Of course, there has always been “cheating” by teachers. E.g., the incompetent and lazy ones have, for generations, cheated kids out of a decent education and a hopeful future. Is the kind of cheating or “gaming” that arises as the institution is made more adversarial worse than the cheating that happened in its non-adversarial era? Are the other “unintended” consequences of teacher and school competition (such as an unwillingness to “waste time” teaching untested things like art and music) worth the intended gains in more “efficient” teaching and learning?
We can’t even begin to answer these questions on the basis of this depressing report on teacher cheating. But it is worth recognizing that the education system is a whole new game now.
We’ve featured a few posts over the last week on what seems to be a spike in the use of competitive rhetoric to characterize the new global economy. Even the President can’t resist motivating the economic and education policies he favors by suggesting that the road to success — victory — runs through a competitive showdown with our Chinese and Indian rivals. (See here, and here, for example.)
Well, in this context, I can hardly resist linking a recent BBC article that interviewed a handful of Duke students, including one of the best ones I ever taught here.
We put together a team of Duke’s best and brightest – including three Chinese-born students – to discuss America’s place in the globalised world. We showed them a slick and controversial advert aired during the recent congressional election campaign by a group called Citizens Against Government Waste. Set 20 years in the future, a Chinese professor is lecturing students about the fall of the American Empire. Reckless spending led to crushing debt, he explains, before adding: “Of course we owned most of their debt so now they work for us.” The message: America, be scared of China.
The students’ responses are all interesting, and the first couple in particular cast skeptical light on the “competition” metaphor or framework everyone, from the President on down, seems to be taking for granted.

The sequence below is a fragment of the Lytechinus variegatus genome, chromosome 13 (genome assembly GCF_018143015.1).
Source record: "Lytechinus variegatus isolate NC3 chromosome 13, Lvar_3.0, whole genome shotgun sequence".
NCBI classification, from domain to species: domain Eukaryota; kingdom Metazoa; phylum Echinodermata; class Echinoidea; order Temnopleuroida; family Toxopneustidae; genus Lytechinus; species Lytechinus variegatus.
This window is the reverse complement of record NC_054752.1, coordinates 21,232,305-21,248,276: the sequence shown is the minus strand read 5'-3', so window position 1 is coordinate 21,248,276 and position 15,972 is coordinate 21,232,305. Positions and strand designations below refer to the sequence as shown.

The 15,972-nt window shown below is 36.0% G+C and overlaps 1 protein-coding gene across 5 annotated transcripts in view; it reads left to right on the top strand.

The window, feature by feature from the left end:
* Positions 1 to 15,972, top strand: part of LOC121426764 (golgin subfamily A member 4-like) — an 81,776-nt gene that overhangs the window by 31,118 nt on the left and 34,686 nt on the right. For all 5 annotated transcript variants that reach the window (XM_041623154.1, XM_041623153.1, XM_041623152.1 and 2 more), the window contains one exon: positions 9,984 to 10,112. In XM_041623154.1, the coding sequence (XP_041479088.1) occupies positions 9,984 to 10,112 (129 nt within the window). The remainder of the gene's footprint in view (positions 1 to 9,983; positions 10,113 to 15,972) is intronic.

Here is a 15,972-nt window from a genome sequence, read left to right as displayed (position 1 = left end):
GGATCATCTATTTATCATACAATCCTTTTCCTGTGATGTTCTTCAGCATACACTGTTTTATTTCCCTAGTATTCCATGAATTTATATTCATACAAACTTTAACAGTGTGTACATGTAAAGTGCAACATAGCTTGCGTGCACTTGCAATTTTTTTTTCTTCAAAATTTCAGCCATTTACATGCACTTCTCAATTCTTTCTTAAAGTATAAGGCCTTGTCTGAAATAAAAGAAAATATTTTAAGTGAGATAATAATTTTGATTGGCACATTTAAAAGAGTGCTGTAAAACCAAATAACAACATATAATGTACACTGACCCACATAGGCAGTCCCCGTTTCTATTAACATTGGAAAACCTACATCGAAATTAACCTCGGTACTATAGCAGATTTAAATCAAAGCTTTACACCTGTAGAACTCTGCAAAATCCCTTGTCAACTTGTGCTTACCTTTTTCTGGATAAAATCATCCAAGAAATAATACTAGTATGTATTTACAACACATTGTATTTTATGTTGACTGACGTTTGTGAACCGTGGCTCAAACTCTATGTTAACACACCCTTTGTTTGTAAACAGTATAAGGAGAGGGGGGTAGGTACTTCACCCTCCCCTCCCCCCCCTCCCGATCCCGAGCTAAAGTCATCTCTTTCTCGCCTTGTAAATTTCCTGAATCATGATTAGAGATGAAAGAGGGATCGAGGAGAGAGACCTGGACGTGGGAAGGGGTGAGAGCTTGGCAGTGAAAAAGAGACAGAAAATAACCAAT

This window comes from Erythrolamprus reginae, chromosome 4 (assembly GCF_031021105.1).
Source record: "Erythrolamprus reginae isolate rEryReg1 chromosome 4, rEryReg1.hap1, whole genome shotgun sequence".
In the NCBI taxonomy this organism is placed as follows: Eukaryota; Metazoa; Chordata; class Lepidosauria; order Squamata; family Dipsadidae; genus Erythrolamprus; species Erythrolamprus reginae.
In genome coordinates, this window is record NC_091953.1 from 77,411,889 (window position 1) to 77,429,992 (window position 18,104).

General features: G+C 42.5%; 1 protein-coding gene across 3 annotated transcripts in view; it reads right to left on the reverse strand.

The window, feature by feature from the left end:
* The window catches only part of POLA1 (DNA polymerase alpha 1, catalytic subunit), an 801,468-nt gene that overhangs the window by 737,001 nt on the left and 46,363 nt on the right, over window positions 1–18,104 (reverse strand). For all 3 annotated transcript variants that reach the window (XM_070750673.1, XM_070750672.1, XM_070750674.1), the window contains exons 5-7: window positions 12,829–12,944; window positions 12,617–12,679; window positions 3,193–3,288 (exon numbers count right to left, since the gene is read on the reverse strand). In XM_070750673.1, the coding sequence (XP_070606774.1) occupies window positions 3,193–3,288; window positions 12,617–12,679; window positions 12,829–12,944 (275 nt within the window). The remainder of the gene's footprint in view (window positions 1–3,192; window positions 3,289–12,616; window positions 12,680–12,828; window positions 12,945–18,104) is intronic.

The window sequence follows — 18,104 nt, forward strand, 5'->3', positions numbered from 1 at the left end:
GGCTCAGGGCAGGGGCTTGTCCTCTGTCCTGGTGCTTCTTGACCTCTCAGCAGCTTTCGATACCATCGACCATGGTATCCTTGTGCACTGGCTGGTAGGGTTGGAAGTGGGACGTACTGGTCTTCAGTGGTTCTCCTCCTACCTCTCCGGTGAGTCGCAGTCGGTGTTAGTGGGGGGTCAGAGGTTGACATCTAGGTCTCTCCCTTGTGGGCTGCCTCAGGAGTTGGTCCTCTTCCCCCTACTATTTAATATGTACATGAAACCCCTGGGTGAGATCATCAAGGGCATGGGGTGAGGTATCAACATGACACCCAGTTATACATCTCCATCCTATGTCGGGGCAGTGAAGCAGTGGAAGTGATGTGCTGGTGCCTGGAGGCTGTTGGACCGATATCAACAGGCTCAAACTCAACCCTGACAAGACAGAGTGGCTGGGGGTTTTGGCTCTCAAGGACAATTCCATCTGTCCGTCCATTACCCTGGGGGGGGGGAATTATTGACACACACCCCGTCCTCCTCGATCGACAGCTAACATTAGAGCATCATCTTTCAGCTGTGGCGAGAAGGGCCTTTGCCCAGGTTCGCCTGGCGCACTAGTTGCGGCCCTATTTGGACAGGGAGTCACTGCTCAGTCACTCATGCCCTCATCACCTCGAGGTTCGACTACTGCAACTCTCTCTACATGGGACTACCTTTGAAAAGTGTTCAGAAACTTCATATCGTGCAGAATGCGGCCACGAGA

Jack Zhang, who was born in China but grew up in Pennsylvania, was dismayed by the confrontational take.
“It portrays it as a zero-sum game and that somehow Communist China is just the mortal enemy of the US and that the way forward is through competition of some sort. I think that’s the wrong approach.”
Sharon Mei, who runs an “Understanding China” house course with Jack, said the advert played on fear.
“What I was most hurt by was when they had the audience of young people and everyone was yelling in a hostile and malicious manner – these are the people on the other side of the world who will take us over if we don’t do something about it.”
Over the past two decades, academic political philosophers spent a lot of time thinking and talking about “deliberative (read: cooperative) democracy.” But can there be any doubt that our actual democracy is overwhelmingly adversarial or competitive and not cooperative? Consider this typical analysis of last night’s SOTU by The New Republic‘s Ed Kilgore, under the headline: “Snore or Snare: the State of the Union set a cunning trap for Obama’s enemies.” This piece appears in a section of the on-line magazine called “Politics. The Permanent Campaign.”
The piece operates under the assumption that important political moments must always be partisan. So even when the message itself is explicitly cooperative, as Kilgore thinks it was, it must ultimately be a tactic in the contest. Here are some representative snatches from the piece.
Much of it could easily have been harvested from any number of interchangeable speeches given during the last 20 years—not just by presidents by members of Congress, governors, mayors, and CEOs—from both parties. Yet that may have been exactly the point. By staking his claim to decades of well-worn political detritus, I think Obama has set a cunning political trap for his enemies...
And that’s the beauty of Obama’s address. He basically put together every modest, centrist, reasonable-sounding idea for public investment aimed at job creation and economic growth that anyone has ever uttered…
Paul Ryan’s deficit-maniac response played right into Obama’s trap…
Moreover, Obama’s tone—the constant invocation of bipartisanship at a time when Republicans are certain to oppose most of what he’s called for, while going after the progressive programs and policies of the past—should sound familiar as well…
By playing this rope-a-dope, Obama has positioned himself well to push back hard against the conservative agenda. … Boring it may have been, but as a positioning device for the next two years, Obama’s speech was a masterpiece.
What better proof can we have that Obama’s speech was cunning and adversarial than that it sounded so perfectly non-partisan and cooperative!